Just because you can.
Yeah, I know, why bother when you can use a nice front end like Eclipse, or DDD, or CGDB or blah blah blah.
If you just like to use it in its raw form on the command line (which, let’s face it, is the best way), you can pretty-up your GDB prompt with a really simple command.
Just load up GDB and type the following:
set prompt \033[0;32m(gdb) \033[0m
to set the prompt to a lovely green colour.
Or try this:
set prompt \033[0;34m(gdb) \033[0m
to change it to a nice, eye-catching blue.
You could even add the above line to the .gdbinit file in your home directory, so you always get a nice colourful prompt without having to think about it (see here for a brief guide to using .gdbinit files).
How does that work then?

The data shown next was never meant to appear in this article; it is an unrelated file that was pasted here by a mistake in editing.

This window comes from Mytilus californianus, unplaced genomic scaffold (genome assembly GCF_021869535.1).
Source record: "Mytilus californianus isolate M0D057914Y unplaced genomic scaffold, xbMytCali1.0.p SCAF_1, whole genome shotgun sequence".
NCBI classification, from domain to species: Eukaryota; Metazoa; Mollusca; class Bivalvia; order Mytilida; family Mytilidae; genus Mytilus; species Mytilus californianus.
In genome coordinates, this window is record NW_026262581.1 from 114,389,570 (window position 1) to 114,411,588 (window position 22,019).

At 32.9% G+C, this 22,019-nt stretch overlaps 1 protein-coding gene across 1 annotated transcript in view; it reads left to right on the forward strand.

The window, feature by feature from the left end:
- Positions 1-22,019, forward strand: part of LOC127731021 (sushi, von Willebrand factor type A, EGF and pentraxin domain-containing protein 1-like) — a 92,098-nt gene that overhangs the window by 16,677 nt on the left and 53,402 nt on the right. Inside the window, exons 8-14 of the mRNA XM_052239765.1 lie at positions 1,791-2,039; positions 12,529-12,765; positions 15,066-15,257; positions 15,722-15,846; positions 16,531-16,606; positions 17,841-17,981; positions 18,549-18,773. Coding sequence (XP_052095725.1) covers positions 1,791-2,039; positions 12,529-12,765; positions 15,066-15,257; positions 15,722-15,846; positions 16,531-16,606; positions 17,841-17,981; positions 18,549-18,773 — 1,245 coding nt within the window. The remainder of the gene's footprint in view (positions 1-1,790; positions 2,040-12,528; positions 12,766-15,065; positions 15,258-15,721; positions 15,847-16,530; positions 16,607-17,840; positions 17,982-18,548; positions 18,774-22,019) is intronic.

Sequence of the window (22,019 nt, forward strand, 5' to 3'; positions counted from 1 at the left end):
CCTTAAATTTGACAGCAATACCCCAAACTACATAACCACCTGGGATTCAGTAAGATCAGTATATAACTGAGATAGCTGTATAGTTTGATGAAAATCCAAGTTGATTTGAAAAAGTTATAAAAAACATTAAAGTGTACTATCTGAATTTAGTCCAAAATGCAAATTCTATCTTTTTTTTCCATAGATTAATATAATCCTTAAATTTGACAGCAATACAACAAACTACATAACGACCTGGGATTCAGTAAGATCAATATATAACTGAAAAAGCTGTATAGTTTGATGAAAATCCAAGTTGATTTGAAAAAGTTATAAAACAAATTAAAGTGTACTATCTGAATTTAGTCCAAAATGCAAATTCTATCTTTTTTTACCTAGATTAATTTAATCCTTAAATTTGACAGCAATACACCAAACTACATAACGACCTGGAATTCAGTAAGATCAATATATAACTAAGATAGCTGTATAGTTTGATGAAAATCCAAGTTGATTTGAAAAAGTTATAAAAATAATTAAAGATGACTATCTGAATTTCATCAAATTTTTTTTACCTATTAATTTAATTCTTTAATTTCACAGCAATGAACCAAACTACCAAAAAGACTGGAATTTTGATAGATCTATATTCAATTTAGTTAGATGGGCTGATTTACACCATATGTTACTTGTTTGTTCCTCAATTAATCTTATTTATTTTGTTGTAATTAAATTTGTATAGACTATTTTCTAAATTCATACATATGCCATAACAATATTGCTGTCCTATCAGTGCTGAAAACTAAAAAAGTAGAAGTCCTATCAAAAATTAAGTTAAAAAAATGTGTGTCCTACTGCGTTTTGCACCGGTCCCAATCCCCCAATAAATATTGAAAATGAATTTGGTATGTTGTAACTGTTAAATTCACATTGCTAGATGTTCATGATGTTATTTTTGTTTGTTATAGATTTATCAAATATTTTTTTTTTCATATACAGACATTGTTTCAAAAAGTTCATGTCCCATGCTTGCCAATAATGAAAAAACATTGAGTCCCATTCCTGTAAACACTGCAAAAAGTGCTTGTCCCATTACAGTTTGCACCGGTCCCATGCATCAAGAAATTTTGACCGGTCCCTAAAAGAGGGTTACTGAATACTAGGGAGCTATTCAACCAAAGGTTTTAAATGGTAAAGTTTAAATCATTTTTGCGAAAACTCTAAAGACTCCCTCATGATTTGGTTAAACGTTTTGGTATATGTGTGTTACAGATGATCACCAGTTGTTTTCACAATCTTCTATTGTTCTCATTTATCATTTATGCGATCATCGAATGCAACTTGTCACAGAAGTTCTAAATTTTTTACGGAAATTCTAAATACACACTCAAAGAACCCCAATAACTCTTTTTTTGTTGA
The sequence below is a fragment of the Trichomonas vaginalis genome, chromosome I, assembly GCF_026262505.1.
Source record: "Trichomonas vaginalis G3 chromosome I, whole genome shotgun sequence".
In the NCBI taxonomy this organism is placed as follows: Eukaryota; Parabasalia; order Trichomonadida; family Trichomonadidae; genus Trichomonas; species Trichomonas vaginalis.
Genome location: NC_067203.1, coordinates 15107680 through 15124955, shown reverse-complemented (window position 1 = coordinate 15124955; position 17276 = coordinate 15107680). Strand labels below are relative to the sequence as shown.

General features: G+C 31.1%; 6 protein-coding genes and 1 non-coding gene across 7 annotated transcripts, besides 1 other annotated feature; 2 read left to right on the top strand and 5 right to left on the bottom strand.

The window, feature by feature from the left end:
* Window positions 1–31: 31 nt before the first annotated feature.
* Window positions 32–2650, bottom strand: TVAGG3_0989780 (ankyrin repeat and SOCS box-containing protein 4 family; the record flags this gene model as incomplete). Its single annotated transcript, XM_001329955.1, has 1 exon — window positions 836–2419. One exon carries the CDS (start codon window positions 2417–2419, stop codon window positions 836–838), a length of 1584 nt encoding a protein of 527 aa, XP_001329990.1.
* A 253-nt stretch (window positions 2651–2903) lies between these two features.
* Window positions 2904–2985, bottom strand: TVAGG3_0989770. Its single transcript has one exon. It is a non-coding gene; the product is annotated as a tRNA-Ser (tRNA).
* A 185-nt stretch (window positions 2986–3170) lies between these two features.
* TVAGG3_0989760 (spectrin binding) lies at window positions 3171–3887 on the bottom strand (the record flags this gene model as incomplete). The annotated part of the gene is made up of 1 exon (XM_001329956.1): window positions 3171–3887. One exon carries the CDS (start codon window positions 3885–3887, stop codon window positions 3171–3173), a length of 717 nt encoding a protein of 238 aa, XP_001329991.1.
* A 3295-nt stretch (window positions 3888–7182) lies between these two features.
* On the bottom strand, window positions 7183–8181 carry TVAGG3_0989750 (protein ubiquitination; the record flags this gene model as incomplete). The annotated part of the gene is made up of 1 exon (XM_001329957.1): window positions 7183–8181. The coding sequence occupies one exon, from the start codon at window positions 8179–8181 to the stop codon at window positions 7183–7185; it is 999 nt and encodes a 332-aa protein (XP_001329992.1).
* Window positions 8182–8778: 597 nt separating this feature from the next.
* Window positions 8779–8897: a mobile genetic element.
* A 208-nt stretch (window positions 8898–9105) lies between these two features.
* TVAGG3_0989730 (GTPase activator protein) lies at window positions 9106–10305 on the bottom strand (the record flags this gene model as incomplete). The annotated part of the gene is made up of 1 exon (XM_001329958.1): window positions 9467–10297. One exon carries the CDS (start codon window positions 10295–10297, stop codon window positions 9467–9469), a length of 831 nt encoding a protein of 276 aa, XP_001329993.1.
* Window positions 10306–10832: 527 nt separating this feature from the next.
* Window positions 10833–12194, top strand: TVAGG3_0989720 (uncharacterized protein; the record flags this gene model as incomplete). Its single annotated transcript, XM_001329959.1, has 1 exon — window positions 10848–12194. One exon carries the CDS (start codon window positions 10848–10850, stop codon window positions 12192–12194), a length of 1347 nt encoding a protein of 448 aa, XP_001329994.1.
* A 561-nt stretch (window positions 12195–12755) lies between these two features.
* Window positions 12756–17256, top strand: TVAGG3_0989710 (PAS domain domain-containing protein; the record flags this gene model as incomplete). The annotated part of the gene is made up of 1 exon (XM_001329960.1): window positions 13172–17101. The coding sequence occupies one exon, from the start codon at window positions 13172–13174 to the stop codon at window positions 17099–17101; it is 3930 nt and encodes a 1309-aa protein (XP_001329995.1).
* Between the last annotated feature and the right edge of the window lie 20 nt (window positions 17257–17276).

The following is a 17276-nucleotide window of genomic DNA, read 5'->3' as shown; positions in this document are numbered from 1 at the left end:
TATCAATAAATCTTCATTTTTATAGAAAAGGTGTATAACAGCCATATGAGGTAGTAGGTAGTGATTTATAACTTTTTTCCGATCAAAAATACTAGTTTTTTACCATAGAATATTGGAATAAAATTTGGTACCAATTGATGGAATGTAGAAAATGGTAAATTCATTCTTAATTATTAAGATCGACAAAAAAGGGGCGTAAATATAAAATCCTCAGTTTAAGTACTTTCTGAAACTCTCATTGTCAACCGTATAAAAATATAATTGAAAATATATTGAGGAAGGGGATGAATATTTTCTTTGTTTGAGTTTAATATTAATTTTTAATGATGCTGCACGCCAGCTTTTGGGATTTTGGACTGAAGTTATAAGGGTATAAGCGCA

It just uses the ANSI escape sequences (essentially a collection of non-printed text formatters) for colours – I might write up the escape sequences, and fun things you can do with them, in a future post, but for now the command above breaks down as follows:
\033 – this is the “escape” character
[ – escape is always followed by an open square bracket
0;34m – this is the colour. The zero is for bold (0 for off, 1 for on). The m indicates graphics mode.
(gdb) – this is your standard prompt
\033 – another escape sequence follows
[ – with the usual square bracket
0m – this reverts the graphics mode back to the default colour
For more colours, see the list here.